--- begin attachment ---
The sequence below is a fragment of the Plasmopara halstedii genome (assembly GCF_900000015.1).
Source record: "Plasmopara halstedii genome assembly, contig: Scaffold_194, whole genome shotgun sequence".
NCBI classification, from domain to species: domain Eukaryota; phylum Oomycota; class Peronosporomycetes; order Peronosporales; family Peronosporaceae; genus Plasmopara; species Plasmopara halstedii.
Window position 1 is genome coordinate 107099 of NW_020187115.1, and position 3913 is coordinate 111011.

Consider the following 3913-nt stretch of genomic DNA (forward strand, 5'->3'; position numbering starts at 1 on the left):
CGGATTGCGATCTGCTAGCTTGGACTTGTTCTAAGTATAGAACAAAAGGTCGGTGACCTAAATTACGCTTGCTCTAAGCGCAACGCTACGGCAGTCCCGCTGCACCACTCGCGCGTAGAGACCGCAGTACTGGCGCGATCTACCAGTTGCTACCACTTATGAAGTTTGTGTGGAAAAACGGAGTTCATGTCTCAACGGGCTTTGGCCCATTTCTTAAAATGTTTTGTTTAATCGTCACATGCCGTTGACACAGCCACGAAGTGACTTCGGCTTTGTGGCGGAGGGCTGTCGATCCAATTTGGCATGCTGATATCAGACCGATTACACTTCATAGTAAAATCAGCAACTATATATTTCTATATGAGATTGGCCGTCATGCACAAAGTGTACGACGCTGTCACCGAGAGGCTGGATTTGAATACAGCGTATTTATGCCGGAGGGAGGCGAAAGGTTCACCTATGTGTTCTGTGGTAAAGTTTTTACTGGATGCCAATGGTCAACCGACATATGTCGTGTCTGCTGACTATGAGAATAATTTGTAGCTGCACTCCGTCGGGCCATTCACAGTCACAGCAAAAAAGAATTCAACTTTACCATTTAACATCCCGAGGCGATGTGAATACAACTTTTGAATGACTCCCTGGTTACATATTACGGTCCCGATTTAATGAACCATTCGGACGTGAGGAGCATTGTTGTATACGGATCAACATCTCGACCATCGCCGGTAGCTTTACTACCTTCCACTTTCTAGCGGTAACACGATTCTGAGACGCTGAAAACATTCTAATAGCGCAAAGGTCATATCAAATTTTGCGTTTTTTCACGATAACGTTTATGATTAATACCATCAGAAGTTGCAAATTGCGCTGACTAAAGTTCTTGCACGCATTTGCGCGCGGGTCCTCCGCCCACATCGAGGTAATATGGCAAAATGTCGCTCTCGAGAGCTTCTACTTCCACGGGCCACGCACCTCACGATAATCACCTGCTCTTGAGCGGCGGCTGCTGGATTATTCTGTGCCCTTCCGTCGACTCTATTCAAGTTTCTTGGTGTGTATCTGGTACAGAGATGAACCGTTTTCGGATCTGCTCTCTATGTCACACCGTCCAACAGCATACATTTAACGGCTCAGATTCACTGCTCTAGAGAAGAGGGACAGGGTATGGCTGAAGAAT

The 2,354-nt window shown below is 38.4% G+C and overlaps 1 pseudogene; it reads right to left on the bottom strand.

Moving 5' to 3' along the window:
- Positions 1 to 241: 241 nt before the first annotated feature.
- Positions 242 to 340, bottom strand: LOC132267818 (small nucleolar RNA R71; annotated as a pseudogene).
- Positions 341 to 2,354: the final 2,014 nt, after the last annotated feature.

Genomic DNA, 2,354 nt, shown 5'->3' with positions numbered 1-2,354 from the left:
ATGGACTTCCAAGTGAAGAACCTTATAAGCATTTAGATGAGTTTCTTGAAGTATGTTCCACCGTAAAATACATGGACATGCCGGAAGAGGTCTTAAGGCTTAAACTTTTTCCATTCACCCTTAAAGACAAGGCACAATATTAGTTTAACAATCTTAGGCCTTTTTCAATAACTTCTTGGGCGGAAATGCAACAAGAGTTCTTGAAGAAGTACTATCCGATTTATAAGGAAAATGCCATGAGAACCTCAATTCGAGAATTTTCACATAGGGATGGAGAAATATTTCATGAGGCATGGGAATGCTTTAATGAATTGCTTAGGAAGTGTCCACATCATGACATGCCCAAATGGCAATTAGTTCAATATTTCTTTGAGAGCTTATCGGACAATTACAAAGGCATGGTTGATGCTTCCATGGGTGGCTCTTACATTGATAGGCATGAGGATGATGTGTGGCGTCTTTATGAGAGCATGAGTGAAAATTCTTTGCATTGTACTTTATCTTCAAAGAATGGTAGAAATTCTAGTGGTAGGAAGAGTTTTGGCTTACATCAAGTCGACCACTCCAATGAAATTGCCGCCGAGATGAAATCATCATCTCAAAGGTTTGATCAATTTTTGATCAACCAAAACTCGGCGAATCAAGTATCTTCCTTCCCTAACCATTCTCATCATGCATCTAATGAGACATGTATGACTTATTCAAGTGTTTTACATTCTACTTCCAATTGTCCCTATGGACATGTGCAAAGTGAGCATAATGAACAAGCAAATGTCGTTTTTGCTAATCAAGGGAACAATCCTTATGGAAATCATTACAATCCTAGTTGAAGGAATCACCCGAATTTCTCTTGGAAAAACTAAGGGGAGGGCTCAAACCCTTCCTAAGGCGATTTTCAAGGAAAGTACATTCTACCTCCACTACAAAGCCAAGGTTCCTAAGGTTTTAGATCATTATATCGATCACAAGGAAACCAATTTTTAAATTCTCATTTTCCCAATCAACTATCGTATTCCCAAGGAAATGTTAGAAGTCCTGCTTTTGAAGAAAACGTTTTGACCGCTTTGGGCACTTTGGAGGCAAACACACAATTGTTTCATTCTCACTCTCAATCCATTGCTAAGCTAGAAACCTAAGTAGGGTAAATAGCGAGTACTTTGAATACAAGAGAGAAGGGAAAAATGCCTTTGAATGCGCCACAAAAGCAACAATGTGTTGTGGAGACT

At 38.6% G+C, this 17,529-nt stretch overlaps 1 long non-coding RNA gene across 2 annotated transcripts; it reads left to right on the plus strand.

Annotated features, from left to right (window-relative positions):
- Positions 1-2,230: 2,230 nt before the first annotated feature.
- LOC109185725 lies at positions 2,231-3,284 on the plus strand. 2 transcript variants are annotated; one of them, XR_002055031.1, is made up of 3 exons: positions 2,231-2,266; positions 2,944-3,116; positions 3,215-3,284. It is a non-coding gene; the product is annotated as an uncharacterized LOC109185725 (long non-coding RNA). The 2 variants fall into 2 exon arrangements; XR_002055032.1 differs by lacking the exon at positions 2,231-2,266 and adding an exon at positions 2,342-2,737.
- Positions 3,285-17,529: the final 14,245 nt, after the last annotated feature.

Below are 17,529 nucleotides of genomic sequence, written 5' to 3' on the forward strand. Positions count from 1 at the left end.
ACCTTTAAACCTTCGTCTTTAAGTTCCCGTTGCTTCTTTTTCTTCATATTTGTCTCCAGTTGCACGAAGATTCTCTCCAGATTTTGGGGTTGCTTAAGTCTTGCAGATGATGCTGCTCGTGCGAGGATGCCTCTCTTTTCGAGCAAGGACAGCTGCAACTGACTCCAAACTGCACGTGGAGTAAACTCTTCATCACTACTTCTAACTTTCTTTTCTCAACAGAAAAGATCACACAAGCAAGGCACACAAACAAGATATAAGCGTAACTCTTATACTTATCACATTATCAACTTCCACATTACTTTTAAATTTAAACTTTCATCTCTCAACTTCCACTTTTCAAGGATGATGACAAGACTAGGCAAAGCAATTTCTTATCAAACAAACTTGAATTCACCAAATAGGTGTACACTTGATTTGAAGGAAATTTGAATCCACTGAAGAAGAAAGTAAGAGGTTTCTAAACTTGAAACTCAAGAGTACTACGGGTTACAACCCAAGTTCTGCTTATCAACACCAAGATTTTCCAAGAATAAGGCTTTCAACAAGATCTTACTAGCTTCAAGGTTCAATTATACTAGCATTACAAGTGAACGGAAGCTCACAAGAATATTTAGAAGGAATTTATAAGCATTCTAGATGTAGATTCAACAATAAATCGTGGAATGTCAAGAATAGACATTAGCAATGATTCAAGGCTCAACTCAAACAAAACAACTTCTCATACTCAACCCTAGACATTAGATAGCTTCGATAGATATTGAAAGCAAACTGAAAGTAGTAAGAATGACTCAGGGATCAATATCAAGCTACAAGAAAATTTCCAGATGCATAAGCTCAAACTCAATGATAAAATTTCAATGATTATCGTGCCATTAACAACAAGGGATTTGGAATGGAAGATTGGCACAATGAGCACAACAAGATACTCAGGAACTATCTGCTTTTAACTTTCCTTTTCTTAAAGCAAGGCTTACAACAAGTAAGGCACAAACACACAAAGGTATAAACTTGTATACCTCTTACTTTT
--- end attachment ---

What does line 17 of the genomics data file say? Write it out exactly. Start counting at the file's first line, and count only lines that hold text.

- LOC109185725 lies at positions 2,231-3,284 on the plus strand. 2 transcript variants are annotated; one of them, XR_002055031.1, is made up of 3 exons: positions 2,231-2,266; positions 2,944-3,116; positions 3,215-3,284. It is a non-coding gene; the product is annotated as an uncharacterized LOC109185725 (long non-coding RNA). The 2 variants fall into 2 exon arrangements; XR_002055032.1 differs by lacking the exon at positions 2,231-2,266 and adding an exon at positions 2,342-2,737.